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League Trends & Impact on Player Values (2023 Fantasy Baseball)

League Trends & Impact on Player Values (2023 Fantasy Baseball)

Baseball is changing, folks. I could argue that it is always changing. We have to face it. Still, a larger number of rule changes will be introduced this year, and I can only guess at future trends, which is still a useful activity for the fantasy gamer.

But that’s not my goal here. Instead, let’s look back at 2022 and consider some player advice based on current tangible trends.

When we notice a real-world trend in baseball, we should be willing to change our approach in fantasy baseball. Often, if you can change your approach before the rest of your league, you’ll have an advantage. There is probably a pithy and useful way to say this: Win your leagues by being the trendsetter.

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League Trends & Impact on Fantasy Baseball Player Values

Be the David Bowie of fantasy baseball. Here are some real-world trends to help you accomplish this goal.

Hitting

Let’s consider the long ball. In 2022, major league hitters managed to drive 5,215 baseballs out of the ballpark. This is the lowest number of home runs (if we ignore the pandemic-shortened season) since 2015 when hitters managed 4,909. Power has been steadily declining since 2019.

Several culprits may indicate this is the new norm. First, remember the 2021 season when the league wanted to clamp down on pitchers using sticky substances? There seems to be less enforcement now. Second, every ballpark introduced a humidor last year. Finally, the discussion about the juiced/de-juiced ball has seemingly disappeared. It’s de-juiced until we hear (or see) otherwise. This could be evidence enough to suggest that home run suppression will continue, or at least remain where it is.

Here’s what that means for fantasy managers. Aaron Judge‘s otherworldly 62 home runs in 2022 may have hidden the fact that it is rare to see a player hit 30 homers in today’s game. Sure, a solid hitter can get to 20 (71 players managed that feat in 2022), but only a minuscule 23 players hit 30 last year.

For your convenience, I’ve listed them below.

There are plenty of names here that we already expect to pay a premium for in our leagues, and managers should pay the premium given the 30-homer scarcity. Having several of these players might give you an edge across your offensive categories.

But I may reach for a few players this year if they are available in later rounds and if I believe they can reach the 30-homer promised land. According to FantasyPros, Rowdy Tellez has an ADP of 173 and may be a real power value. Hoskins has an ADP of 116, and this seems like a steal in that Phillies lineup, especially if I miss out on the likes of Alonso, Goldschmidt, Guerrero and Olson.

If we think beyond this list, in the same late rounds as Tellez, Steamer has Brandon Lowe at 27 homers, and he’s a great bounce-back candidate. Yet another name worth mentioning is Spencer Torkelson, who struggled last year but managed to hit the ball in the air nearly 10% more in the second half, and his exit velocity and launch angle both became elite. Don’t forget, Tork hit 30 home runs across three minor league levels in 2021 and may be a post-hype sleeper in some of your leagues.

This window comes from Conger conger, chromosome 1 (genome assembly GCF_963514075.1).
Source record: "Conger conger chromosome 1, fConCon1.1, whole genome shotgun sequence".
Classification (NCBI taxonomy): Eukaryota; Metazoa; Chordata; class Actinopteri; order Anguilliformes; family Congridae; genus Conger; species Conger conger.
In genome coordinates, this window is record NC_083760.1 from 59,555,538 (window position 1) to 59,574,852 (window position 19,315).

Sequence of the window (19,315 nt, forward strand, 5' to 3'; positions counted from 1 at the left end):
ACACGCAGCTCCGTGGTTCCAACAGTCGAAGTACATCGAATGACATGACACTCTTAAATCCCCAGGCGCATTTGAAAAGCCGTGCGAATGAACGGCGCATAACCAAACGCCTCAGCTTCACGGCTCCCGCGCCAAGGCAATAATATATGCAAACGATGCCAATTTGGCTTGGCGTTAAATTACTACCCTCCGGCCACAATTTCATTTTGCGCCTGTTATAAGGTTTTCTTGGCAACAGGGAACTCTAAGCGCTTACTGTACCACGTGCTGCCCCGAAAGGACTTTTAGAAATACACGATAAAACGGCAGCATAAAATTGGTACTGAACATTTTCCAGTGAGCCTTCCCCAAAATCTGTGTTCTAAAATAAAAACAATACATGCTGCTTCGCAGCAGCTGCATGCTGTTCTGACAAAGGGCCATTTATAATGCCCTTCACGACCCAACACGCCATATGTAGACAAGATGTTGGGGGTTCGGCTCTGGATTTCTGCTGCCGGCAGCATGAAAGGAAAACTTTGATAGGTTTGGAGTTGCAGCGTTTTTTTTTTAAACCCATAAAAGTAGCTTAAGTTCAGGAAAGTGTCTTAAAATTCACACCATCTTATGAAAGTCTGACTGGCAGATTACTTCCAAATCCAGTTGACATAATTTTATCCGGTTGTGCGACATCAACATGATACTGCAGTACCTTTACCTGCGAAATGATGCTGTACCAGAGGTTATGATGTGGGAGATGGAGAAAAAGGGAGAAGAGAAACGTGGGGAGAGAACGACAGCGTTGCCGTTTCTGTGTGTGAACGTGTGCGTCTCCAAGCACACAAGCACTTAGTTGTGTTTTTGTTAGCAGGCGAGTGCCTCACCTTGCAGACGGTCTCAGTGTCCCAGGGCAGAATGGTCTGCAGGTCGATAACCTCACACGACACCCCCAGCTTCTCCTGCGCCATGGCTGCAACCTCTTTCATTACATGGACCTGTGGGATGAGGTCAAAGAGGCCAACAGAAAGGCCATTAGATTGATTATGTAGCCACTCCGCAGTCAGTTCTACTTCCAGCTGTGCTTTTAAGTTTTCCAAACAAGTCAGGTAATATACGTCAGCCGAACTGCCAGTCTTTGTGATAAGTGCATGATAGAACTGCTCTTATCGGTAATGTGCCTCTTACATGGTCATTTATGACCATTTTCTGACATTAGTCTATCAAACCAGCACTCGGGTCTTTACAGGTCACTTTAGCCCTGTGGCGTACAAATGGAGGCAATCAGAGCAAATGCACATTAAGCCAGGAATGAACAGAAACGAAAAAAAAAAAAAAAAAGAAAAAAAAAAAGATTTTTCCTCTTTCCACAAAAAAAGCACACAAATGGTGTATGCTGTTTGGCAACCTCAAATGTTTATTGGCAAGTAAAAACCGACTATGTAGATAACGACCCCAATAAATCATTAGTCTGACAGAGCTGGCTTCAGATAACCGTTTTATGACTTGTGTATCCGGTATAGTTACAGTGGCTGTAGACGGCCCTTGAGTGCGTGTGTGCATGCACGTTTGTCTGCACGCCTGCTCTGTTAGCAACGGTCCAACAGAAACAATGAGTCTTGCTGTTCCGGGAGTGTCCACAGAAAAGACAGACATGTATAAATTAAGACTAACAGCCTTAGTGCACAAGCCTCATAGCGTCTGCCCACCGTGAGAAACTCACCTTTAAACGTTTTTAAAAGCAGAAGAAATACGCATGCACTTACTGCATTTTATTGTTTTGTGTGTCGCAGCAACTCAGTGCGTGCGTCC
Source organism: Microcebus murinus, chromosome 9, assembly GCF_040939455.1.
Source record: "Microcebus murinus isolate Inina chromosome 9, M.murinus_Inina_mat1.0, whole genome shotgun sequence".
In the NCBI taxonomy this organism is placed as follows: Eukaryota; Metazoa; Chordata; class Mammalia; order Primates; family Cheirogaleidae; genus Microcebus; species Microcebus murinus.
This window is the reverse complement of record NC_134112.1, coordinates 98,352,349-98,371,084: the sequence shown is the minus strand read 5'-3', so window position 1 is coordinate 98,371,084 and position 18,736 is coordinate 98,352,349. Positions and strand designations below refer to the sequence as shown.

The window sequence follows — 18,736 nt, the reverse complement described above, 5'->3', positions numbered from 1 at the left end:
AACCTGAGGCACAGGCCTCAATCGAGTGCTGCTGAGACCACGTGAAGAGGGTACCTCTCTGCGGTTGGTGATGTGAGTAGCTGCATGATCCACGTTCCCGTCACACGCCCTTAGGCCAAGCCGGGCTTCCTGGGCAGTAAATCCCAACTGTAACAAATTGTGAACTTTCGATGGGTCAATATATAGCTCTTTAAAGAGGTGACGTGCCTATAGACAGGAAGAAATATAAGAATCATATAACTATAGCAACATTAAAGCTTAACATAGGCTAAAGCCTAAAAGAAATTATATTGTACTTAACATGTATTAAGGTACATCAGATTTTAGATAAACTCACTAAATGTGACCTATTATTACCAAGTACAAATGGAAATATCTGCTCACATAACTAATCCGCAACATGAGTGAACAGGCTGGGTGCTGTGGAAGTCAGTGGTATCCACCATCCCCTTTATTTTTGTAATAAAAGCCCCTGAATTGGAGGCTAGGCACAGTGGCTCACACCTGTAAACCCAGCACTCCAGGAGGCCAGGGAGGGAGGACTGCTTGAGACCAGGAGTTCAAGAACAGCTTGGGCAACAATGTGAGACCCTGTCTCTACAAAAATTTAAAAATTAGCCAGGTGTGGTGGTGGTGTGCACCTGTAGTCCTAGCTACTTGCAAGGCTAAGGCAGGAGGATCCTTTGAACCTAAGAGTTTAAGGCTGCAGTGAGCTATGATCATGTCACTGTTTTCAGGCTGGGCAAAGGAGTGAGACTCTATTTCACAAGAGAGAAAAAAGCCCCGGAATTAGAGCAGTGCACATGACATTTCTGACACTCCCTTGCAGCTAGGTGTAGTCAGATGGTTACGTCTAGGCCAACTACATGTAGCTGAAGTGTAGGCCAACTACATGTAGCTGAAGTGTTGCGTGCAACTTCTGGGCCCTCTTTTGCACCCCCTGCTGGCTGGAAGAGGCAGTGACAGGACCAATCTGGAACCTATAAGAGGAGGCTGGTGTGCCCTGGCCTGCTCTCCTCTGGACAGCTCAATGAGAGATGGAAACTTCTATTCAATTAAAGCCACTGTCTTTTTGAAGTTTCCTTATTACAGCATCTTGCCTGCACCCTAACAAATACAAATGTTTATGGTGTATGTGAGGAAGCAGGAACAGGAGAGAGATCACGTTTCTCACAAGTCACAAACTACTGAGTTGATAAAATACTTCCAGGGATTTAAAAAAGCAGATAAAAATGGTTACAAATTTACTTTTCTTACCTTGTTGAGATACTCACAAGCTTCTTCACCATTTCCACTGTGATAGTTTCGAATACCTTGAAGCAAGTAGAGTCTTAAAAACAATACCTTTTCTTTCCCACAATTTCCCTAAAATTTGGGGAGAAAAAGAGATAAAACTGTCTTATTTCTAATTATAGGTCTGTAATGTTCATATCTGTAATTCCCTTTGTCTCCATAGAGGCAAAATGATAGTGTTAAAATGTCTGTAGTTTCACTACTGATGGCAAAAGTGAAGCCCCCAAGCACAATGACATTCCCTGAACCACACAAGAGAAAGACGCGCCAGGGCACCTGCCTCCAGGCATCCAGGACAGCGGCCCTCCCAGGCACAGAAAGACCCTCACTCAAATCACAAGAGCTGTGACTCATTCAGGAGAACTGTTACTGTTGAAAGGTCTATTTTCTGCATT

Pitching

On the pitching side, there is also a scarcity trend: innings-pitched. Only eight pitchers (that’s it!) managed 200 IP last season. For comparison, in 2013, MLB saw 36 pitchers manage 200 IP. The ability to predict wins has possibly become harder as a result. Only 14 pitchers got 15 Wins in 2022. Three of those pitchers were on the Houston Astros, and three were on the Los Angeles Dodgers: Justin Verlander (NYM), Framber Valdez (HOU), Luis Garcia (HOU), Julio Urias (LAD), Tony Gonsolin (LAD) and Tyler Anderson (LAA).

The Mets had two pitchers on this list, Chris Bassitt and Carlos Carrasco. So simply moving Verlander over to another winning team will hopefully produce more of the same.

Regarding strikeouts, only 11 pitchers punched out more than 200 hitters.

Here’s the possible strategy:  To compete in strikeouts. It is probably better to focus on finding a starting pitcher with a stronger K% who might not pitch as many innings. It’s a process of acceptance. Consider that Spencer Strider had a K% of 38.3%, which led to 202 strikeouts in 131.2 IP. But everyone else is scooping him up.

Who else is capable of giving managers a substantial number of strikeouts in just over 100 IP?

Well, Tyler Glasnow comes to mind at 38.5%. Andrew Heaney at 35.5%. He punched out 110 guys in 72.2 IP last year. If we consider starting pitchers who may not be considered workhorses, here are a few more ideas: Blake Snell (32%), Cristian Javier (33.2%), Hunter Greene (30.9%), Jesus Luzardo (30%) and Nick Lodolo (29.7%).

These players don’t need to pitch a ton of innings to serve as significant difference-makers. And if Houston continues its winning ways, Javier is the cream of the crop.


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